More talk on Sarah Palin's lack of readiness for the job
Anybody of any ambition has probably found themselves in an awkward moment, dealing with something he or she isn't simply prepared to handle.
Conservative writer Rod Dreher reminds us what that is like, and why we might have sympathy for Sarah Palin, we're talking about somebody who would be Vice President of the United States.
I remember the morning I woke up in my college dorm room and went in to take my final exam in my Formal Logic class. I knew I was unready. Massively unready. And now I was going to be put to the ultimate test. I sat down in Dr. Sarkar's class and resolved to wing it. Of course I failed the exam and failed the class, because I had no idea what I was talking about. I wasn't a bad kid, or even a stupid kid. I was just badly unprepared, and in way over my head. Seeing the Palin interview on CBS, I thought of myself in Dr. Sarkar's exam. But see, I was a college undergraduate who had the chance to take the class again, which I did, and passed (barely). I wasn't running for vice president of the United States.
I came to this quote through Ta-Nehisi Coates, who writes:
In election season, there is a price for being turned into a symbol. When actual journalists, with a rep to protect, show up, they are going to do their job. Which brings me to the sexism of John McCain. He knew full well what Sarah Palin was going to face if he nominated her. He knew that reporters would go through her past, that they'd quizz her on the present, that she would need to be ready, and he shunted concern aside, and tossed her to the wolves. Think on that for a mement. For one last run at the White House, he risked a future star of the party he claims to call home. How do you do that? I don't meant to rob Palin of agency, certainly she is also a victim of her own calculations and ambitions. But where I am from the elders protect you, and pull you back when you've gone too far, when your head has gotten too big.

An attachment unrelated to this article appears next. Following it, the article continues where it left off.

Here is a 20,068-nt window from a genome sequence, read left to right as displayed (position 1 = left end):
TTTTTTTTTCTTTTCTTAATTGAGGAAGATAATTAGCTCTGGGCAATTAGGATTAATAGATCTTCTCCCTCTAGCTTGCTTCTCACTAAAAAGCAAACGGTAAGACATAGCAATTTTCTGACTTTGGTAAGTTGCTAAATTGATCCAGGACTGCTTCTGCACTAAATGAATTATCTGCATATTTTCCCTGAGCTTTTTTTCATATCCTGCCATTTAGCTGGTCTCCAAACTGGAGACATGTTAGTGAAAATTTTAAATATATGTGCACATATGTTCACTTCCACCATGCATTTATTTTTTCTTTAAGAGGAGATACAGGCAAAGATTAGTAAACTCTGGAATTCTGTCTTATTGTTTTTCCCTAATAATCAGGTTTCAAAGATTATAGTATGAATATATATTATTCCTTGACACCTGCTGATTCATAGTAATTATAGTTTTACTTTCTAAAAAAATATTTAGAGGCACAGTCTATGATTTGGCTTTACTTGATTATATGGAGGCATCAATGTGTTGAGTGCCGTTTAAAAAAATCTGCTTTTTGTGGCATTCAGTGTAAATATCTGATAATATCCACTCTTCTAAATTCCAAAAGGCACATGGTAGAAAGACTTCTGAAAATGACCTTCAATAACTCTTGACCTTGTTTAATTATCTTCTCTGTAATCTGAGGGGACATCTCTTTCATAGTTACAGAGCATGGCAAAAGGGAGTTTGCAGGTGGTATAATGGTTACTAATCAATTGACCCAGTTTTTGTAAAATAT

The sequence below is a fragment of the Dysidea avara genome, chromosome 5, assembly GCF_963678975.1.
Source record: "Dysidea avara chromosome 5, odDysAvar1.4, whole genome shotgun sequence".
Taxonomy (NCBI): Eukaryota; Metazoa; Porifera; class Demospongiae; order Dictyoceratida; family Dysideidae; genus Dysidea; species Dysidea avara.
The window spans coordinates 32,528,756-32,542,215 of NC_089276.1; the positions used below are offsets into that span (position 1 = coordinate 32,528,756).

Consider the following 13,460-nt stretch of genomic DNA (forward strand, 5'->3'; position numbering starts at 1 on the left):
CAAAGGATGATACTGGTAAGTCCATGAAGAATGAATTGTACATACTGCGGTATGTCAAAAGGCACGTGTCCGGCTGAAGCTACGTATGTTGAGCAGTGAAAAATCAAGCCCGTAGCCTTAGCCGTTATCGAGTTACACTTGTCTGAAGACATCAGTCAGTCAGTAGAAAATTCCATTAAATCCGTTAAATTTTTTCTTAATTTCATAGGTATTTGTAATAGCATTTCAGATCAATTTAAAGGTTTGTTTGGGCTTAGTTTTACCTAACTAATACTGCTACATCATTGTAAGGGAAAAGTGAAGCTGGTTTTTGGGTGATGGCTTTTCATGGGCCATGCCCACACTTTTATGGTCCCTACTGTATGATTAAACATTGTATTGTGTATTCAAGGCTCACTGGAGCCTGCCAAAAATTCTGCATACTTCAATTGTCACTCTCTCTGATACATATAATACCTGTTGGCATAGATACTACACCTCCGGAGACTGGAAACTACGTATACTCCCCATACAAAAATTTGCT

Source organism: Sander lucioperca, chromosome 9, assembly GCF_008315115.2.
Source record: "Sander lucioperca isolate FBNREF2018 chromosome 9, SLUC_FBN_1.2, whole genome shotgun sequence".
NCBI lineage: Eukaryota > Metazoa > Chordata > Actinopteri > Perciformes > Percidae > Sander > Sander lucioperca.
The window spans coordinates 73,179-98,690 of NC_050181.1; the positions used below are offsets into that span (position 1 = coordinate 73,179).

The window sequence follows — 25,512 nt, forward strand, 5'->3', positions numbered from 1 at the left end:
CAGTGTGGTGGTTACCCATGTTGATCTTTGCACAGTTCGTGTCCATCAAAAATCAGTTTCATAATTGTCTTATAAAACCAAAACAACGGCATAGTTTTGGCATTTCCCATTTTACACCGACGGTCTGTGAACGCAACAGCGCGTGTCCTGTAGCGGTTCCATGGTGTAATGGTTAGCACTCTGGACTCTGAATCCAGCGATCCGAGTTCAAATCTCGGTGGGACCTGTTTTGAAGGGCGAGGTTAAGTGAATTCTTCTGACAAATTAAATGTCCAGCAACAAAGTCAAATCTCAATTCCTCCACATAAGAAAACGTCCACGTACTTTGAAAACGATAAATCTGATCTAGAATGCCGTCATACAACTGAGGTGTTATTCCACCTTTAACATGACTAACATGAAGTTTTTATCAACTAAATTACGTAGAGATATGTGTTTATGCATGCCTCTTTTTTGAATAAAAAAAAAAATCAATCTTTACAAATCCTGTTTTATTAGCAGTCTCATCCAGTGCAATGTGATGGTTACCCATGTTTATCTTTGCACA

McCain has a temper. It's one of the most distinguishing marks of his career. The American people haven't really seen it yet, not on a big stage. McCain is most vulnerable when attacked for what he has some glimmer of recognition is his own personal failings. If Obama really wanted to show America the real McCain, in the next debate, he would repeatedly question McCain's judgment in selected Sarah Palin as the veep nominee. McCain would come unhinged. He blew it. Surely, he's losing sleep over it.
UPDATE: And this from Fareed Zakaria:
Can we now admit the obvious? Sarah Palin is utterly unqualified to be vice president. She is a feisty, charismatic politician who has done some good things in Alaska. But she has never spent a day thinking about any important national or international issue, and this is a hell of a time to start. The next administration is going to face a set of challenges unlike any in recent memory. There is an ongoing military operation in Iraq that still costs $10 billion a month, a war against the Taliban in Afghanistan and Pakistan that is not going well and is not easily fixed. Iran, Russia and Venezuela present tough strategic challenges.